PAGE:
By Dr. Alice Waagen, President & Founder
The scope and magnitude of the economic downturn of 2008-2009 exceeds anything most of us have experienced, with the exception of a few seniors who lived through the Great Depression.
This reality became abundantly clear last spring when I participated in a network meeting attended by about 40 business professionals. The speaker began the program by asking who in the audience was in transition (out of work and seeking employment). About a third of the group raised a hand. He then asked how many had family members out of work — and another third raised their hands. How about close friends, neighbors, colleagues? Not a hand in the room was down.
I asked myself then what would be the impact on the collective consciousness? If we all were experiencing a heightened level of financial anxiety and fear for future employment, how would that affect decisions in the workplace? Even now, we can’t truly know the impact, nor can we determine the long-term financial, psychological, and emotional fall-out of the recent recession.
Given that, here are three scenarios to consider:
SCENARIO 1: Stress levels and their impact on work will continue to plague organizations for years to come — even as employees rebuild their financial portfolios.
Here’s why: In extreme cases, businesses ceased to function, and in others furloughs or pay cuts were required. Even those who are relatively recession proof instituted hiring freezes and budget cuts for fear of future negative conditions. Most people I’ve talked with understand the need for financial caution and even accepted mandatory furloughs if it meant saving jobs. But how these cutbacks were communicated and the quality of leadership exhibited in the tough times will be crucial for survival once we are back in growth mode. Those employees who felt the organizations did not handle these bad times well or who saw indications of faulty leadership or bad decisions will be out the door as soon as recovery stabilizes.
My crystal ball says: Look out for massive employee movement and job shift of the best talent, as we get further on in the recovery.
SCENARIO 2: Questionable compensation practices in the business world will have an impact on compensation market data.
Here’s why: Like the residential housing industry, traditional compensation practices rely on comparative market pricing. Anyone who’s tried to buy or sell a house in the last six months knows that home prices are down due to foreclosures and short sales. Likewise, organizations that have hired individuals below their market value, who have combined positions due to hiring freezes or who have instituted mandatory across-the-board salary decreases, have their work cut out for them when it comes to getting their compensation structure back in order. (Those of us who remember the dot-com crash of the early 2000s will have bad flashbacks of what happens when talent shortages cause companies to pay way over market to fill key positions.)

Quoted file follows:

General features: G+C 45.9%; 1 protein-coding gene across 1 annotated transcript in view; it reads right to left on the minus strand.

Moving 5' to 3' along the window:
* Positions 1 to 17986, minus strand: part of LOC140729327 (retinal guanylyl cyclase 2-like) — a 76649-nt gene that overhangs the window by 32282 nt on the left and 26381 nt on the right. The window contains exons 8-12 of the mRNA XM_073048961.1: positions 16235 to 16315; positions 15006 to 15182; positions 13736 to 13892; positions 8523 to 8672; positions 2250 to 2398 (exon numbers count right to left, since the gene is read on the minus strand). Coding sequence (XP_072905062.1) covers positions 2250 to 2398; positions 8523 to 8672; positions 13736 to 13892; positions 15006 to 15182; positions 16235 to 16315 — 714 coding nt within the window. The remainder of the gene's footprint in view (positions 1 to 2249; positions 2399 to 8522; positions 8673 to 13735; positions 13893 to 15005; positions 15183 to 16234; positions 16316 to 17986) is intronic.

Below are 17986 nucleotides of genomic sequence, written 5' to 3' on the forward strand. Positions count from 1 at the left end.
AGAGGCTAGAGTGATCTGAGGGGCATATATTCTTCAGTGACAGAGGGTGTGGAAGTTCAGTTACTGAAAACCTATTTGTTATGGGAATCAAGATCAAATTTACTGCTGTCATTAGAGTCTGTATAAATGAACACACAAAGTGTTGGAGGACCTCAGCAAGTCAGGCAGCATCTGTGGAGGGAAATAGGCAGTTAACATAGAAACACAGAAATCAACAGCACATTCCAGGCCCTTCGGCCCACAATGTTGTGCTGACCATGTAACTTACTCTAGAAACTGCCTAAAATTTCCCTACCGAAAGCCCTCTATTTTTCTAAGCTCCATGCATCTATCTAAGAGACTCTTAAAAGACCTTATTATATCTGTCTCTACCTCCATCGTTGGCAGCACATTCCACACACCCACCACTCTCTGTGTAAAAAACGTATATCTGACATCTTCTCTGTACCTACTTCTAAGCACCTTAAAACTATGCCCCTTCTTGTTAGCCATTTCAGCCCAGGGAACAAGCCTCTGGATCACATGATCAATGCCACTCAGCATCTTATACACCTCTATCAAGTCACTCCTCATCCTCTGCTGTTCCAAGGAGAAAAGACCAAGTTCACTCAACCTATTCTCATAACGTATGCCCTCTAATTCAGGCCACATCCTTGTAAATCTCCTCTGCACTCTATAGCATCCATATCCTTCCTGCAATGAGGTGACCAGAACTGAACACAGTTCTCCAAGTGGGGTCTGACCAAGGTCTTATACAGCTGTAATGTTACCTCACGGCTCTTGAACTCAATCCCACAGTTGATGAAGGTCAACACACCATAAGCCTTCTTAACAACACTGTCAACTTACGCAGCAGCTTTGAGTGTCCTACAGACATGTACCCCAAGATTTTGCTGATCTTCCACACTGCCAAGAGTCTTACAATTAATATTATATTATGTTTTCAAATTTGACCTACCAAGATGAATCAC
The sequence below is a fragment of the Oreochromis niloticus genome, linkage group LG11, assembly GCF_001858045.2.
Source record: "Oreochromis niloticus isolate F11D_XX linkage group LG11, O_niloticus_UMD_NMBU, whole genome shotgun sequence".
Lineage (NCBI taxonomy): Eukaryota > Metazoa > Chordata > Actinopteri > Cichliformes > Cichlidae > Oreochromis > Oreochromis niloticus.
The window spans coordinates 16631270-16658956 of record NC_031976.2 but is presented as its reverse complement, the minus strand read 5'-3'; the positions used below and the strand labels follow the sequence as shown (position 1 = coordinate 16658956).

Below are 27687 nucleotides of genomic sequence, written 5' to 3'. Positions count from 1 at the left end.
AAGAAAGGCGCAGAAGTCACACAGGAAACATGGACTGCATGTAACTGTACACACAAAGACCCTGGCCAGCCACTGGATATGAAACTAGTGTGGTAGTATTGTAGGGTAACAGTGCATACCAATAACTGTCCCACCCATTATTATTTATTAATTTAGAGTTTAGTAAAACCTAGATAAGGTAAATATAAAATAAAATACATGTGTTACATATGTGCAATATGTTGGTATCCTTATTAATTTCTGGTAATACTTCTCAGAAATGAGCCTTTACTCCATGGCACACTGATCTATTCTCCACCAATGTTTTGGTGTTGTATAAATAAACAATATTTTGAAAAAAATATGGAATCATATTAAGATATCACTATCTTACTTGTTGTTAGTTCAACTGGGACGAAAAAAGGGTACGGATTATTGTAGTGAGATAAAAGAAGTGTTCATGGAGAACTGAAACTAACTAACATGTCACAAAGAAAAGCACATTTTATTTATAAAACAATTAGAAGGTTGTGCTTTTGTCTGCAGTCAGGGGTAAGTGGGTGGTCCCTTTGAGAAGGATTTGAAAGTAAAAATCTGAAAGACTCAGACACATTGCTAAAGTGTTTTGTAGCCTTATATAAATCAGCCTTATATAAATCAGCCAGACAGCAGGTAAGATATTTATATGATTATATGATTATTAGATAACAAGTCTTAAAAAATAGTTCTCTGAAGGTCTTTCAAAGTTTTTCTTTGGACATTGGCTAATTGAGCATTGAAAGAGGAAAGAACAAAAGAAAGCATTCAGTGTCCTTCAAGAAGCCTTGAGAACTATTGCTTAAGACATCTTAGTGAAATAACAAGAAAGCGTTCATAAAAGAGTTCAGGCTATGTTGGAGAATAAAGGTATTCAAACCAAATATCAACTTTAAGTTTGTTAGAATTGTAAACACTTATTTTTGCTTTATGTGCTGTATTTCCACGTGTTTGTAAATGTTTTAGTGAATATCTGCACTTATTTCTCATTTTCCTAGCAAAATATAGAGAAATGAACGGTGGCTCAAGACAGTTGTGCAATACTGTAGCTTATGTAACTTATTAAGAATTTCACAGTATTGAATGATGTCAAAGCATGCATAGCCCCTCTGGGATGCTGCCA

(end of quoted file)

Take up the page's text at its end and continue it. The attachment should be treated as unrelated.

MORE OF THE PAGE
My crystal ball says: It may take some time to normalize compensation data and practices, but by late 2010 we will again see labor shortages, especially for key talent, just as we did before the recession.
SCENARIO 3: As the recovery progresses, business leaders will continue to clean house by holding poor performers accountable by instituting best practice standards for performance and requiring more from the management team.
Here’s why: With all the doom and gloom in the press, this is the real silver lining to the recession clouds. I believe that this window of financial distress has caused many business leaders to question wasteful or inefficient practices. That’s good news, for now organizations will be leaner and meaner, and managers will be not only expected but also required to do their jobs well.
My crystal ball says: If businesses, in general, are managed better we will see a net gain from these last few years of distress and chaos.
What do you think? Send me an email at email@example.com.